4.2 Administration and governance
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In Poland, issues related to the area of social exclusion remain the domain of the Ministry of Family and Social Policy (Ministerstwo Rodziny i Polityki Społecznej). As mentioned in Section 4.1 (General context), Polish legislation does not generally distinguish between issues of social exclusion according to the age criterion, so issues related to youth exclusion are dispersed across various departments of the ministry. Its flagship social project, “Family 500+” (Rodzina 500+) (described in Section 4.6 Access to Quality Services), is implemented by the Department of Family Benefits, which also handles other activities aimed at the family (such as the Large Family Card (Karta Dużej Rodziny)), including youth aged 13 to 18. Other departments of the Ministry of Family and Social Policy which are responsible for those issued include the Labour Market Department (overseeing the “Youth Guarantee” Initiative (Gwarancje dla Młodzieży) dedicated to supporting young people in the labour market – described in Section 4.7), and, indirectly, the Department of Social Assistance and Integration, the Department of Social Economy and Solidar, and the Department for ESF Implementation. The Ministry has no department focusing on youth issues (although the age criterion, as a way of organising issues, is present in relation to the oldest generation, as evidenced by the existence of the Department of Senior Policy).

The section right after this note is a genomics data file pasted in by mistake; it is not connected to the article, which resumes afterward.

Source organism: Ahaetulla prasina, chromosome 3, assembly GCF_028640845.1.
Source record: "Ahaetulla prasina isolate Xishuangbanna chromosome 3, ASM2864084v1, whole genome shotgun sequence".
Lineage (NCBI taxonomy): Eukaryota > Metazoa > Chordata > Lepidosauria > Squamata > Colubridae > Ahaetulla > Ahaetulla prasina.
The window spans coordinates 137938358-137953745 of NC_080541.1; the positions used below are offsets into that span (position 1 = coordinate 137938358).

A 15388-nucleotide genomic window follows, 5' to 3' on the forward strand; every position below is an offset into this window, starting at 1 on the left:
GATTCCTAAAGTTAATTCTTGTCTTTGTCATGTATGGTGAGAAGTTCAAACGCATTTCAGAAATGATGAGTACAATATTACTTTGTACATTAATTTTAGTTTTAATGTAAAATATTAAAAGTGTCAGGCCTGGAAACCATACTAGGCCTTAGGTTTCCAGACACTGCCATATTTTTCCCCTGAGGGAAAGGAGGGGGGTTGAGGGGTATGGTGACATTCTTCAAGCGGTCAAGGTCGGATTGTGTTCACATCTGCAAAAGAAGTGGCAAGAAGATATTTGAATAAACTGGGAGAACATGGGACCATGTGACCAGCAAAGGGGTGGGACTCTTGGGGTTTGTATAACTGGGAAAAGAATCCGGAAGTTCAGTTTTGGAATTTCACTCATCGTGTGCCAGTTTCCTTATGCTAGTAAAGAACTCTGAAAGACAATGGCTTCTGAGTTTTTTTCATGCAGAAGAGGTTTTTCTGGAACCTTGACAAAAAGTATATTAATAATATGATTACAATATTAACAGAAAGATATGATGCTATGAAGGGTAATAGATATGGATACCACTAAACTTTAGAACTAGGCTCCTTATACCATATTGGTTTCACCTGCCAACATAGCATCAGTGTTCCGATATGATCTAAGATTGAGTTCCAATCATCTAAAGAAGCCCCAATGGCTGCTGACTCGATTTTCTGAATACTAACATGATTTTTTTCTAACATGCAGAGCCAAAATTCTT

To a certain specific extent, youth matters are also handled by the Ministry of Economic Development and Technology (e.g. it manages the “Youth Employment Initiative” and provides funds for its implementation, monitors ESF spending under the “Youth Guarantee” Initiative and spending under the “Youth Employment Initiative”), and also by the Ministry of Education and Science, and the Ministry of Sport and Tourism in their respective areas.
Public policies developed by individual departments of the Ministry of Family and Social Policy are subject to internal consultations (within the ministry), inter-ministerial consultations and (to some extent) are debated by the Council for Social Dialogue (Rada Dialogu Społecznego) – a body set up in 2015 to replace the Tripartite Commission for Economic and Social Affairs. The Council for Social Dialogue is the venue of dialogue between the government, employers’ organisations and trade unions. It passes judgement on legislative bills which fall within the statutory activity of the Council, and it may propose legislative bills itself. The Council for Social Dialogue is responsible for the tasks set out in the five different statutory acts, regarding remuneration in the public service sector, minimum remuneration for work, social security, pensions and disability benefits from the Social Insurance Fund, and family benefits. The main areas of action (and, therefore, of consultations) of the Council for Social Dialogue are issues of the labour market, employment and selected areas of social security and social exclusion, but, again, without a separate focus on youth issues. The regional counterparts of the Council for Social Dialogue are the Provincial Councils for Social Dialogue (Wojewódzkie Rady Dialogu Społecznego).